4.0 of 5.0


The bottom line: A worthwhile companion text that presents a broad overview of key and carefully selected Christian writings over the first one and a half millennia A.D.


Readings in World Christian History: Volume I is not meant to be read by itself but is meant to serve as a companion to History of the World Christian Movement: Volume I by Irvin and Sunquist.

Without HWCM to provide context and locate the different authors and texts in history, the book becomes difficult to navigate and reads like a haphazard collection of unrelated compositions.

In this anthology, like HWCM, the editors make it clear that most textbooks tend to adopt a Eurocentric approach to the Christian movement and therefore mold history through a Western lens. This method ignores or diminishes the forces at play outside of Europe. Aware of the distortions inherent in this method, the editors have a “new appreciation of cultural diversity and geographical spread of ancient and medieval Christianity” and their presentation of the faith’s development in this volume is broad and inclusive. Resultantly, this book becomes a series of carefully selected narratives from different peoples, places, traditions and ideologies, as opposed to a unified stream with one point of view.

The book follows a chronological timeline and the sections are further divided into blocs that pertain to a controversy or a theological current. Each selection also has a brief introduction from the editors that gives the reader some context of the writing and a sense of the ideological orientation of the writer.

Taken by itself, one of the most significant values of this book is its introduction to theologians-in-training to the wonderful breadth of Christian writers, both big and small, through the 1400s. So while more well-known writers such as Augustine, Thomas Aquinas, Origen, and Tertullian are included, the text also has, for example, the Didache, The Martyrdom of Perpetua and Felicity, writings from Basil of Caesarea, the Apology of Patriarch Timothy to Caliph Mahdi, The Heliand, Anselm’s Cur Deus Homo, The Lives of Mar-Yahbh-Allaha and Rabban Sawma, and Unam Sanctum.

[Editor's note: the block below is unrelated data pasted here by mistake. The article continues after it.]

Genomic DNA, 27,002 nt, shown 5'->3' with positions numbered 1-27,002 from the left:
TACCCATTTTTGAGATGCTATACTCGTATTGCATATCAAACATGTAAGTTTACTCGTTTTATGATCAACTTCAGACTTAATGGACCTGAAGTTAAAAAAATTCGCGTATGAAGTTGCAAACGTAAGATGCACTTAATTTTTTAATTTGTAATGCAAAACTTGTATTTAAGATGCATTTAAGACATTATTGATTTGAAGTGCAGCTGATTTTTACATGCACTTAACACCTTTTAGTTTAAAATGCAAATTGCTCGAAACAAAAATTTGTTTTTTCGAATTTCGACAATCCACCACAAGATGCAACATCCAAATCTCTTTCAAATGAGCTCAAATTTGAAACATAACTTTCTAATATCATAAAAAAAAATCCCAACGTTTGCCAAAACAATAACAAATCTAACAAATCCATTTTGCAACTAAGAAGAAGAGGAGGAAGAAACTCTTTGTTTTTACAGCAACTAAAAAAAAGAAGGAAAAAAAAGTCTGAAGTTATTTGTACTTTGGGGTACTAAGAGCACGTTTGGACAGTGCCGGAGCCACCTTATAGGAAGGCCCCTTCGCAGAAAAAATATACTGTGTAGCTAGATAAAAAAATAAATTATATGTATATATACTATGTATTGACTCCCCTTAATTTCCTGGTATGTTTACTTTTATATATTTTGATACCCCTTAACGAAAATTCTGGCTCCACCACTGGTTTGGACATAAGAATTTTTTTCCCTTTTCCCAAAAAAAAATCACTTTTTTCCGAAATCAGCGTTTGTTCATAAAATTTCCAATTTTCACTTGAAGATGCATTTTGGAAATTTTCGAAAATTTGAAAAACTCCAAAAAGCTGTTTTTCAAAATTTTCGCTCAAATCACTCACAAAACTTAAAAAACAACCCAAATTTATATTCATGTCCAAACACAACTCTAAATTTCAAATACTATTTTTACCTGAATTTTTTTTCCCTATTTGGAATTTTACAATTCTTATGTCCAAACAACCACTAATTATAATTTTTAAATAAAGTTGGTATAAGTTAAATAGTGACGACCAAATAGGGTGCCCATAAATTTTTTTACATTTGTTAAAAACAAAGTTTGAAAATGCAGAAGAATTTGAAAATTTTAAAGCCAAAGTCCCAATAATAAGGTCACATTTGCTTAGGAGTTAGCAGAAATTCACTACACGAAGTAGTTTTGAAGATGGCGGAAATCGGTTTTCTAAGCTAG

I used this book as required by a graduate level seminary course and found it to be invaluable in shedding light onto the historical developments, currents, and controversies in Christendom from the death of Christ to the 15th century. Readings in World Christian History will be most valuable to students of Christian and church history, theologians, and seminarians. Also, anyone with a keen interest into why and how Christian dogma and ideology has been molded, shaped, and transformed since the death of Christ will find this book precious as well.


Dr. C. H. E. Sadaphal

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